Bertolotti syndrome is the presence of a variation of the fifth lumbar vertebra with a large transverse process, either articulated or fused with the sacral basis or iliac crest, producing a chronic, persistent lower back pain. It may also cause isolated L4/5 disc disease.
Bertolotti described a unilateral and bilateral enlargement of the transverse process of the most caudal lumbar vertebra in 1917, which may articulate or fuse with the sacrum or ilium.
The vertebra with an anomalous enlargement of the transverse processes is the most caudal lumbar vertebra and is are also called lumbosacral transitional vertebra.
Lumbosacral transitional vertebrae are congenital spinal anomalies with a spectrum from partial/complete L5 sacralization to partial/complete S1 lumbarization.
[Sacralization is a complete fusion of L5 vertebra to the sacrum leading to 4 lumbar vertebrae exist. Lumbarization is a condition where S1 separates entirely from the sacrum leading to 6 lumbar vertebrae.]
Most people with this transitional vertebra do not experience any symptoms.
Bertolotti syndrome may cause back pain. Though it is rare, it should be suspected in patients with refractory low back pain.
It is an important cause of low back pain in young patients and affects 4-8% of the population.
Lumbosacral Transitional Vertebra
Lumbosacral transitional vertebrae have been divided into 4 types [Castellvi]
Unilateral (Ia) or bilateral (Ib) dysplastic transverse processes, measuring at least 19 mm in width (craniocaudad).
Incomplete unilateral (IIa) or bilateral (IIb) lumbarization/sacralization with an enlarged transverse process that has a diarthrodial joint between itself and the sacrum.
LSTV describes unilateral (IIIa) or bilateral (IIIb) lumbarization/sacralization with a complete bony fusion of the transverse process(es) to the sacrum.
involves a unilateral type II transition with a type III on the contralateral side.
Thus Bertolotti’s syndrome represents part of the lumbosacral transitional vertebrae spectrum as a cause of back pain. It is being discussed separately because of its historical importance and common usage and recognition among clinicians.
Lumboscaral Transitional Vertebra is discussed in detail separately.
Diagnosis of Bertolotti Syndrome
The transitional vertebra as a cause of back pain should be suspected in refractory back pain though it is an uncommon cause. Many patients with Bertolotti’s syndrome present incidentally during the routine radiographic examination. These patients may not have symptoms or signs of this condition.
The physical examination would be normal in most of the cases except for mild to moderate tenderness at the lower lumbar region, particularly around the pseudo-articulation. The range of motion of the spine may be limited during periods of acute exacerbation and may be normal when they are not in pain.
Occasionally, there may be radicular signs.
Diagnosis of Bertolotti’s syndrome is based on radiological findings and their correlation with the clinical presentation.
AP X-rays of lumbar–sacral spine show the presence of an enlarged transverse process of the L5 vertebrae that either might articulate with the sacrum or the ilium bone. But the x-rays may be inadequate in cases of milder hemisacralization.
Scoliosis may also be present.
As most of the patients have facet joint as pain source, SPECT/CT or bone scan may be able to recognize the culprit L5-S1 facet on the ipsilateral side. The contralateral facet may be strained owing to abnormal biomechanics due to scoliosis.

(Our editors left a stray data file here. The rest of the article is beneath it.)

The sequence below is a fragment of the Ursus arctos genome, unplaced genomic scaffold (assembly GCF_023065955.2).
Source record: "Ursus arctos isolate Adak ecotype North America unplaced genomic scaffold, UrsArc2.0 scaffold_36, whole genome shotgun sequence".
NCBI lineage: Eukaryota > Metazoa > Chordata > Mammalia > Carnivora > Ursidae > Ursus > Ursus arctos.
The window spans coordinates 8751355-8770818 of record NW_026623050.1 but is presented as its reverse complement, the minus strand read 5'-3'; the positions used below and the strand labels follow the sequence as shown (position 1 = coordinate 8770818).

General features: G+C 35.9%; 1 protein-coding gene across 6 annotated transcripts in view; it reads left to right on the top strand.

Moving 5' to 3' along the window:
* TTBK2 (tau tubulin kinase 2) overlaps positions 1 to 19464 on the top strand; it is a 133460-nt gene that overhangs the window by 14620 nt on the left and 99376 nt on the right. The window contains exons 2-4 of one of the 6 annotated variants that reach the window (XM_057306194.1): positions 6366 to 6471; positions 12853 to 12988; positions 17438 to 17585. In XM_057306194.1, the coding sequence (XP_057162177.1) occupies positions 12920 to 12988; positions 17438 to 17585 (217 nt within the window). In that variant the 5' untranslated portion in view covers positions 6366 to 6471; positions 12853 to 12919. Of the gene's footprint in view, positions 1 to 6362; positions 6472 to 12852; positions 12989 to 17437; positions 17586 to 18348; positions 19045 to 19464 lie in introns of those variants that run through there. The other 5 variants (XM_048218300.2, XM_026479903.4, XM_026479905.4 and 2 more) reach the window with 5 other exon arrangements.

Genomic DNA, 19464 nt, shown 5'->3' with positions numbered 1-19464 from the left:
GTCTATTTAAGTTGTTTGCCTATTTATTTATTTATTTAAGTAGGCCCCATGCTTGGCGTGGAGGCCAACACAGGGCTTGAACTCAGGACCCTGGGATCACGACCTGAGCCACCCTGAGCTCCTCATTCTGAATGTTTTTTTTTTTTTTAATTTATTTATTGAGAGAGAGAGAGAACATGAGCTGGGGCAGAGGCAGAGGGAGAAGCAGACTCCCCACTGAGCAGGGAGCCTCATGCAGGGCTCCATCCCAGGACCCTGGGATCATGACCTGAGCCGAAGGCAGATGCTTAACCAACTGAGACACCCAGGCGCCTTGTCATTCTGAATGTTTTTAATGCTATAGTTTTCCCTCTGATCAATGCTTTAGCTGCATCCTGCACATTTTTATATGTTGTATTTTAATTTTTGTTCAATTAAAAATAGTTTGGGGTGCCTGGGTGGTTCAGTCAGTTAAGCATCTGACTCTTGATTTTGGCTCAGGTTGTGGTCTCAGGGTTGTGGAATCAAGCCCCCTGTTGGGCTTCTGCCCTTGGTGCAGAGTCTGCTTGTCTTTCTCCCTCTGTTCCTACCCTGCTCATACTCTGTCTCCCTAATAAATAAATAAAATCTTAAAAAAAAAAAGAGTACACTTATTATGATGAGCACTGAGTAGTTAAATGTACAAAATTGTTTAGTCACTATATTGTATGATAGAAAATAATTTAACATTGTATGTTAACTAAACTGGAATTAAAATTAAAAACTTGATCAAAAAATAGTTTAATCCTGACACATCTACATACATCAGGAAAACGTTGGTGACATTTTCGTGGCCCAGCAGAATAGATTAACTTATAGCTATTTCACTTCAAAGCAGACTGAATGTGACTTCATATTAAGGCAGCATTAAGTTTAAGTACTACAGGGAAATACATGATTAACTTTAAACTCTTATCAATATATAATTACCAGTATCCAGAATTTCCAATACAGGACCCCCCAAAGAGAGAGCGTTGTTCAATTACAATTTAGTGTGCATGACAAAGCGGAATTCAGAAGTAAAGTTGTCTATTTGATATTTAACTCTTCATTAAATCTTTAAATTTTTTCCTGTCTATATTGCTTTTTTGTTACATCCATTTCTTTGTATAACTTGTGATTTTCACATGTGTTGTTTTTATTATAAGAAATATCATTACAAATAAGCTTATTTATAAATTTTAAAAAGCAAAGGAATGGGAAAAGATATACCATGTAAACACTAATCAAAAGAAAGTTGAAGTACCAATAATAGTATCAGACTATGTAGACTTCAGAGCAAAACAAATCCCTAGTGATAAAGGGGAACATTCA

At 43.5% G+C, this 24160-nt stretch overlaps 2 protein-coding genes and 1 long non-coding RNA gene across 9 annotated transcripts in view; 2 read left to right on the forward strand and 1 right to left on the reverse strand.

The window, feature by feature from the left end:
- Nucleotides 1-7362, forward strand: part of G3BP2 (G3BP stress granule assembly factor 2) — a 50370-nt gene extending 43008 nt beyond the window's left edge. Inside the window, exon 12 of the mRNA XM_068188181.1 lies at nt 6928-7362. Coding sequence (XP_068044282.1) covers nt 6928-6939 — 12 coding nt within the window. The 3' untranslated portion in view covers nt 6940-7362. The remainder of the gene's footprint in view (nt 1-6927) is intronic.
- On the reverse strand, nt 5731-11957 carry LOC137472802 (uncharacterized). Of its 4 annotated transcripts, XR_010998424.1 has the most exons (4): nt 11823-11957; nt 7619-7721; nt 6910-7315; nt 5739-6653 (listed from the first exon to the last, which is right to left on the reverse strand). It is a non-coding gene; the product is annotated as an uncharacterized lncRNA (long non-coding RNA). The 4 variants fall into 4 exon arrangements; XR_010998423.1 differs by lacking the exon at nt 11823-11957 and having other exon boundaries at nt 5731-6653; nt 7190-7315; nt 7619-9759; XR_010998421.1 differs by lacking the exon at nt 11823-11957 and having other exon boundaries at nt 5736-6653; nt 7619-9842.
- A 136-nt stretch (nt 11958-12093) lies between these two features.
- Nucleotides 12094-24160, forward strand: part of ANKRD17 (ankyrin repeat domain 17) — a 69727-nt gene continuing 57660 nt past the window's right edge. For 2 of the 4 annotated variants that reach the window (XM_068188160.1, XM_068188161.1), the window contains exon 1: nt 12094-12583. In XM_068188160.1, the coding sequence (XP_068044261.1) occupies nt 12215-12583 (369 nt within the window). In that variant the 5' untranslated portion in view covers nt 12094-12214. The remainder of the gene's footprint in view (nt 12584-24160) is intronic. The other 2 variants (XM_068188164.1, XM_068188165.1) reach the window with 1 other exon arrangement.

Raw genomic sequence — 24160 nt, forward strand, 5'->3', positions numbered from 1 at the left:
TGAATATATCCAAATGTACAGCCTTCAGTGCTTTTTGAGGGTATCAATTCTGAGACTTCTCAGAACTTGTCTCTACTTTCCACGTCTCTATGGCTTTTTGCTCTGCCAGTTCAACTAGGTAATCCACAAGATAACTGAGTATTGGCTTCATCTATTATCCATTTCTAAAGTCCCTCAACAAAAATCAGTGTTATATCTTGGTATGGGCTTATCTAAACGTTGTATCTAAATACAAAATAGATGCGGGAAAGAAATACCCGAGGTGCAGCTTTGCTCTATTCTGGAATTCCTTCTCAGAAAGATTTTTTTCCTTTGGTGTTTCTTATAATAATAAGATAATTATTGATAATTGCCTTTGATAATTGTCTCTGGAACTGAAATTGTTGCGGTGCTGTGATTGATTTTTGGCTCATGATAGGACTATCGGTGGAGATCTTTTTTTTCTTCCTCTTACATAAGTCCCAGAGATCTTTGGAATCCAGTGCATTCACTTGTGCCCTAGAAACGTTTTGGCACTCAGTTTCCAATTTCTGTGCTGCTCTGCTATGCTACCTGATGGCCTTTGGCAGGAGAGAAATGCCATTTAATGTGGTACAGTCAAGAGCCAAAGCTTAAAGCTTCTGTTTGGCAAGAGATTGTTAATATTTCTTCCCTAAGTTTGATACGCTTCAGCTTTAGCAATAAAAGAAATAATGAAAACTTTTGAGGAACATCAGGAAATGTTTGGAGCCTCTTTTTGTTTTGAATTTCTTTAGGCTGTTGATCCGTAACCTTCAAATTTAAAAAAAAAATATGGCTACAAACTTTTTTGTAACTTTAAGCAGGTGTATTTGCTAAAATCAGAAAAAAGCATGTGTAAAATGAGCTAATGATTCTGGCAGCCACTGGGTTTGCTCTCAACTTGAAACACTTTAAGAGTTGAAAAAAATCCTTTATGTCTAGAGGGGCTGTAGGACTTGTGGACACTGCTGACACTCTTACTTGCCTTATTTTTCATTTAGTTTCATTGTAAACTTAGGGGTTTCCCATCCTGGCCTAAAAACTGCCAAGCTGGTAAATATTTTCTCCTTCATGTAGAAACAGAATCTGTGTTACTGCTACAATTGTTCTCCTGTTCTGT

Treatment of Bertolotti Syndrome
Most of the patients would respond to conservative treatment in form of drugs, physical therapy, injections, and other local modalities.
Few cases would require surgery.
There is no single approach and is important to establish the source of pain to effectively tackle the situation.
Multiple interventions may be required to achieve and maintain adequate pain relief. In some patients, pain relief may not be attained even after maximum possible efforts.
Facet joint can pain be treated with local steroid injections in the facet joint under image intensifier.
Articulation between the transverse process and the ilium is a pain-generating site in some patients. Steroid injection may help.
Excision of the neoarticulation, and posterolateral fusion of the transitional segment has also been suggested.
For pain due to disc degeneration commonly involved is L4-5 level, rami communicantes block has been suggested [ It is responsible for pain transmission]
Radiofrequency lesioning of the grey ramus at vertebral levels adjacent to the painful disc or the white ramus at L1 and L2 vertebral level [involved in pain transmission] can be a good technique to provide palliation.
This usually does not respond to steroid injection and therefore, a radiofrequency denervation of the ipsilateral SI joint is more helpful.
- Tae HS, Kim SD, Park JY, Kim SH, Lim DJ, Suh JK. Gray ramus communicans nerve block: a useful therapeutic adjuvant for painful osteoporotic vertebral compression fracture. J Korean Neurosurg Soc. 2003;34:505–508.
- Aihara T, Takahashi K, Ogasawara A, Itadera E, Ono Y, Moriya H. Intervertebral disc degeneration associated with lumbosacral transitional vertebrae: a clinical and anatomical study. J Bone Joint Surg Br. 2005;87:687–691.
- Santavirta S, Tallroth K, Ylinen P, Suoranta H. Surgical treatment of Bertolotti’s syndrome. Follow-up of 16 patients. Arch Orthop Trauma Surg. 1993;112:82–87.
- Nakamura SI, Takahashi K, Takahashi Y, Yamagata M, Moriya H. The afferent pathways of discogenic low-back pain. Evaluation of L2 spinal nerve infiltration. J Bone Joint Surg Br. 1996;78:606–612.
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